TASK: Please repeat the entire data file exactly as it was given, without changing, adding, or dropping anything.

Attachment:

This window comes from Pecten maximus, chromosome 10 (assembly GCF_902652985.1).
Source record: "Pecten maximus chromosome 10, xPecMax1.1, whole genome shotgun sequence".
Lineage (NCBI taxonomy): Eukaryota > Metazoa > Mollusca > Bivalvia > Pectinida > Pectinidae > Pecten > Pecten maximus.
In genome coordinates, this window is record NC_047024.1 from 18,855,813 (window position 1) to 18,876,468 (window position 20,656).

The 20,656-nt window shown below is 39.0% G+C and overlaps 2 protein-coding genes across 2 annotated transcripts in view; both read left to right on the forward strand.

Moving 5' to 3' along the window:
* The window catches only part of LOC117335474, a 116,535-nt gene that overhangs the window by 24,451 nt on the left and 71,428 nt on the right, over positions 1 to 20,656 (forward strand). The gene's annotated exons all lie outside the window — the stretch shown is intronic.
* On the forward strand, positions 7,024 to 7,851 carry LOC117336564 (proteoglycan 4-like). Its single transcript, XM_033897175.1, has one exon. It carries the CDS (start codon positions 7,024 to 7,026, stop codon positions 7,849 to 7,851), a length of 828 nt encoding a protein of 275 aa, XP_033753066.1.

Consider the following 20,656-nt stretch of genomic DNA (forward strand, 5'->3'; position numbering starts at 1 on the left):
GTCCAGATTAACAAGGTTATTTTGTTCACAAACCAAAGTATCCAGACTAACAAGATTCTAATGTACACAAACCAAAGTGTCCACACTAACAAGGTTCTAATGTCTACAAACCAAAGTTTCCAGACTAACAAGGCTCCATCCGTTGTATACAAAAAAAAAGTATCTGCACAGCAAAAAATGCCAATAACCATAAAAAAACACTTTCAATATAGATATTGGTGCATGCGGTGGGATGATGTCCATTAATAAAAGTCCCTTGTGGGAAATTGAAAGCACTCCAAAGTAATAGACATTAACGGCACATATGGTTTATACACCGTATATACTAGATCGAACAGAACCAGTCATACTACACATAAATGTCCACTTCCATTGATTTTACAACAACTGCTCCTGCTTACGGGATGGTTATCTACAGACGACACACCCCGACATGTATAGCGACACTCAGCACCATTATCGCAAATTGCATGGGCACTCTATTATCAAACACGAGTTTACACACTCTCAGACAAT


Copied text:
This window comes from Pecten maximus, chromosome 10 (assembly GCF_902652985.1).
Source record: "Pecten maximus chromosome 10, xPecMax1.1, whole genome shotgun sequence".
Lineage (NCBI taxonomy): Eukaryota > Metazoa > Mollusca > Bivalvia > Pectinida > Pectinidae > Pecten > Pecten maximus.
In genome coordinates, this window is record NC_047024.1 from 18,855,813 (window position 1) to 18,876,468 (window position 20,656).

The 20,656-nt window shown below is 39.0% G+C and overlaps 2 protein-coding genes across 2 annotated transcripts in view; both read left to right on the forward strand.

Moving 5' to 3' along the window:
* The window catches only part of LOC117335474, a 116,535-nt gene that overhangs the window by 24,451 nt on the left and 71,428 nt on the right, over positions 1 to 20,656 (forward strand). The gene's annotated exons all lie outside the window — the stretch shown is intronic.
* On the forward strand, positions 7,024 to 7,851 carry LOC117336564 (proteoglycan 4-like). Its single transcript, XM_033897175.1, has one exon. It carries the CDS (start codon positions 7,024 to 7,026, stop codon positions 7,849 to 7,851), a length of 828 nt encoding a protein of 275 aa, XP_033753066.1.

Consider the following 20,656-nt stretch of genomic DNA (forward strand, 5'->3'; position numbering starts at 1 on the left):
GTCCAGATTAACAAGGTTATTTTGTTCACAAACCAAAGTATCCAGACTAACAAGATTCTAATGTACACAAACCAAAGTGTCCACACTAACAAGGTTCTAATGTCTACAAACCAAAGTTTCCAGACTAACAAGGCTCCATCCGTTGTATACAAAAAAAAAGTATCTGCACAGCAAAAAATGCCAATAACCATAAAAAAACACTTTCAATATAGATATTGGTGCATGCGGTGGGATGATGTCCATTAATAAAAGTCCCTTGTGGGAAATTGAAAGCACTCCAAAGTAATAGACATTAACGGCACATATGGTTTATACACCGTATATACTAGATCGAACAGAACCAGTCATACTACACATAAATGTCCACTTCCATTGATTTTACAACAACTGCTCCTGCTTACGGGATGGTTATCTACAGACGACACACCCCGACATGTATAGCGACACTCAGCACCATTATCGCAAATTGCATGGGCACTCTATTATCAAACACGAGTTTACACACTCTCAGACAAT